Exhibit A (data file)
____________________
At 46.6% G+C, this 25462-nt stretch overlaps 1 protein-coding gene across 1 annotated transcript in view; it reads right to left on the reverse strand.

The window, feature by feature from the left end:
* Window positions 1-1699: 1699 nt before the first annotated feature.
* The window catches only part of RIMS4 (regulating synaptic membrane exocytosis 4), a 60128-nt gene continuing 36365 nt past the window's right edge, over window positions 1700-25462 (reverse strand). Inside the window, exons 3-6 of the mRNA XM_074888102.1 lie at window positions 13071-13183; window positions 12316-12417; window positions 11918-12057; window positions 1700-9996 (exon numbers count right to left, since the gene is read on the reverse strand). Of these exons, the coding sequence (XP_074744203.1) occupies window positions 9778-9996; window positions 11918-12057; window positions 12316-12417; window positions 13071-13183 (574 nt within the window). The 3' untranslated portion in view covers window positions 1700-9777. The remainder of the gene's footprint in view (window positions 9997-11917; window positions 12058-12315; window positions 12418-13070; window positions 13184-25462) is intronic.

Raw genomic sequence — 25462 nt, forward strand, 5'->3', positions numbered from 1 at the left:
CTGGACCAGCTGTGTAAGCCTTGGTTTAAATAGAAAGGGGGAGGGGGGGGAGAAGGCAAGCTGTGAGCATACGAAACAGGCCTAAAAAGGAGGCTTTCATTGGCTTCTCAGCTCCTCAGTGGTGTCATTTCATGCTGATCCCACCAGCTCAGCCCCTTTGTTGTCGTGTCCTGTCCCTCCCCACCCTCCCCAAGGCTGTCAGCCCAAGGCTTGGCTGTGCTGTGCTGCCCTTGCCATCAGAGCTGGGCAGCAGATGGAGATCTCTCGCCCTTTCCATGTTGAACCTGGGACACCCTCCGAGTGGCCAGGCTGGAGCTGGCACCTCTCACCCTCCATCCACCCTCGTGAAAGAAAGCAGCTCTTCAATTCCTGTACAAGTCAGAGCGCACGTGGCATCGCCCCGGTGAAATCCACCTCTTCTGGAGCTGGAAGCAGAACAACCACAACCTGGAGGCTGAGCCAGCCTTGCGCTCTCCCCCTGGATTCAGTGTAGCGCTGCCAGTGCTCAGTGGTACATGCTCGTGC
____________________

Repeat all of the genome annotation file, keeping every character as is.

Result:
At 46.6% G+C, this 25462-nt stretch overlaps 1 protein-coding gene across 1 annotated transcript in view; it reads right to left on the reverse strand.

The window, feature by feature from the left end:
* Window positions 1-1699: 1699 nt before the first annotated feature.
* The window catches only part of RIMS4 (regulating synaptic membrane exocytosis 4), a 60128-nt gene continuing 36365 nt past the window's right edge, over window positions 1700-25462 (reverse strand). Inside the window, exons 3-6 of the mRNA XM_074888102.1 lie at window positions 13071-13183; window positions 12316-12417; window positions 11918-12057; window positions 1700-9996 (exon numbers count right to left, since the gene is read on the reverse strand). Of these exons, the coding sequence (XP_074744203.1) occupies window positions 9778-9996; window positions 11918-12057; window positions 12316-12417; window positions 13071-13183 (574 nt within the window). The 3' untranslated portion in view covers window positions 1700-9777. The remainder of the gene's footprint in view (window positions 9997-11917; window positions 12058-12315; window positions 12418-13070; window positions 13184-25462) is intronic.

Raw genomic sequence — 25462 nt, forward strand, 5'->3', positions numbered from 1 at the left:
CTGGACCAGCTGTGTAAGCCTTGGTTTAAATAGAAAGGGGGAGGGGGGGGAGAAGGCAAGCTGTGAGCATACGAAACAGGCCTAAAAAGGAGGCTTTCATTGGCTTCTCAGCTCCTCAGTGGTGTCATTTCATGCTGATCCCACCAGCTCAGCCCCTTTGTTGTCGTGTCCTGTCCCTCCCCACCCTCCCCAAGGCTGTCAGCCCAAGGCTTGGCTGTGCTGTGCTGCCCTTGCCATCAGAGCTGGGCAGCAGATGGAGATCTCTCGCCCTTTCCATGTTGAACCTGGGACACCCTCCGAGTGGCCAGGCTGGAGCTGGCACCTCTCACCCTCCATCCACCCTCGTGAAAGAAAGCAGCTCTTCAATTCCTGTACAAGTCAGAGCGCACGTGGCATCGCCCCGGTGAAATCCACCTCTTCTGGAGCTGGAAGCAGAACAACCACAACCTGGAGGCTGAGCCAGCCTTGCGCTCTCCCCCTGGATTCAGTGTAGCGCTGCCAGTGCTCAGTGGTACATGCTCGTGC